Date of Award


Document Type

Union College Only

Degree Name

Bachelor of Arts


Political Science

First Advisor

Michele Angrist




foreign policy, politics, leadership, dictatorships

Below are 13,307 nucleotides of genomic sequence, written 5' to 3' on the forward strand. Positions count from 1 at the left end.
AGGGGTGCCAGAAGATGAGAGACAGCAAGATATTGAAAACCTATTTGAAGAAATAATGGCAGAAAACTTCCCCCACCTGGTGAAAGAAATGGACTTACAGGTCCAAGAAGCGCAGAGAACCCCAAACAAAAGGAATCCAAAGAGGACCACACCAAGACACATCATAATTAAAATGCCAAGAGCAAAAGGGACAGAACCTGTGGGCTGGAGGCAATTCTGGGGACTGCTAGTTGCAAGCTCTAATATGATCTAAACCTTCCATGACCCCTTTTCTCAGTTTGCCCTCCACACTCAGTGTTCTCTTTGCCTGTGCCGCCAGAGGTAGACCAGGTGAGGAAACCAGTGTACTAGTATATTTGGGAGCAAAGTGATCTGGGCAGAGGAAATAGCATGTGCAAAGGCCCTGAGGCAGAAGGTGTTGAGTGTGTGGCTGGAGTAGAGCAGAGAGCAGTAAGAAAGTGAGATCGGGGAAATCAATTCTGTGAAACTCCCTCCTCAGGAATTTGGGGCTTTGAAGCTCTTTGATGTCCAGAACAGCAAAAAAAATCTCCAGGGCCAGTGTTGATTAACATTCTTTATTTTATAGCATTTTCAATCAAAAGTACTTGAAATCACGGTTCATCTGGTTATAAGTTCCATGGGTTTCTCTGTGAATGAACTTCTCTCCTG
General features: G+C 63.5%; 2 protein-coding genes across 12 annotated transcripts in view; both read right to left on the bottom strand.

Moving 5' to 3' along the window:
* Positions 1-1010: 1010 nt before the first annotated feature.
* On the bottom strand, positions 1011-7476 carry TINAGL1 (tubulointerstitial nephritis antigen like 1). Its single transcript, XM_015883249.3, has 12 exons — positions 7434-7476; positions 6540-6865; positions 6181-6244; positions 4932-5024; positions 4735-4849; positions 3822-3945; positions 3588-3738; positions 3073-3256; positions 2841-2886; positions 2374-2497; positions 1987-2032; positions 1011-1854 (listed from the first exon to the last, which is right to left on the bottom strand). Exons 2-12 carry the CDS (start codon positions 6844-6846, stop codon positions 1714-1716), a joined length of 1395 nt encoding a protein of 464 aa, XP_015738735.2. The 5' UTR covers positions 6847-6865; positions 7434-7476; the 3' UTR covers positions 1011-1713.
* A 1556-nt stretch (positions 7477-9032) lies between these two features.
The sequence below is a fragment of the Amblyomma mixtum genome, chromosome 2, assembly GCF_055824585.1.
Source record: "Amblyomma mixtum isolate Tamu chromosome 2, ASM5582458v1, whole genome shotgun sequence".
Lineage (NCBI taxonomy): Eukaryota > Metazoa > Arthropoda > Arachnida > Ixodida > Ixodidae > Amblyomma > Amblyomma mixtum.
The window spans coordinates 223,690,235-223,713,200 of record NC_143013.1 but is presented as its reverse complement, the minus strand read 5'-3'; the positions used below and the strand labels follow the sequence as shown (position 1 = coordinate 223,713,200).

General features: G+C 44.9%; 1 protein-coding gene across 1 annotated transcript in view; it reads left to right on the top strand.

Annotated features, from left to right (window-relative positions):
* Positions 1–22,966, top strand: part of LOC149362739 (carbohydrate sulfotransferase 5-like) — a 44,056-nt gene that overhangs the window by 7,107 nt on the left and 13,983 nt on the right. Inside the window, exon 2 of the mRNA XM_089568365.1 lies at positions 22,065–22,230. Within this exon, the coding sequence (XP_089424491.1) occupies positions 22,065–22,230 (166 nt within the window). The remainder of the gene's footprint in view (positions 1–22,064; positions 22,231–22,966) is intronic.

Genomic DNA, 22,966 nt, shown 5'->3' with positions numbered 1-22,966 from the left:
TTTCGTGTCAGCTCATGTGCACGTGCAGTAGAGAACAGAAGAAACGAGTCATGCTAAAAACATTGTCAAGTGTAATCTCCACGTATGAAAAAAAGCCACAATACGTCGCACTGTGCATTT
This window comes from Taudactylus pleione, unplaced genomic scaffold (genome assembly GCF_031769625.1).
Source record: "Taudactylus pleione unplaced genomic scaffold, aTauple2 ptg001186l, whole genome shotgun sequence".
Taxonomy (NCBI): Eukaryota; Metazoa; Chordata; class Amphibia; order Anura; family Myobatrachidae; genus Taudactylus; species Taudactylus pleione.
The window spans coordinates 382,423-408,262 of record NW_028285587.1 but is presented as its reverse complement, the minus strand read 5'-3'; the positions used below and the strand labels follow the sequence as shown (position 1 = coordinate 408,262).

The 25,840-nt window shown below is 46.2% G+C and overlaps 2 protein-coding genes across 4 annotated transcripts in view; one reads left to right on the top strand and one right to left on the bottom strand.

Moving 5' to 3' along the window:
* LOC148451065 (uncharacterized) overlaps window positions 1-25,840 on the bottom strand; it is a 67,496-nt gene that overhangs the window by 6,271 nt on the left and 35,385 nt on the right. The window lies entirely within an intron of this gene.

The consideration of regime type as a sort of contextual lens through which to understand the decision environment, international, domestic, and psychological factors involved in the foreign policy crisis decision-making process is an extremely complicated progression. During the Gulf crisis, the influence of regime type held different meanings for a democracy and a non-democracy in the Middle East. For this reason, foreign policy crisis behavior in non-democracies should not be dismissed as it so often is in existing literature concerning this topic. While my conclusions have suggested that psychological factors, such as leaders’ personality and leadership style, played a greater role in a dictatorship than in a democracy, this certainly does not mean that it is true for all dictatorships or untrue for all democracies. If anything, this study has demonstrated that there are layers upon layers of information and influential factors that go into the foreign policy crisis decision-making process, and none of these answers are clear cut or easy to understand.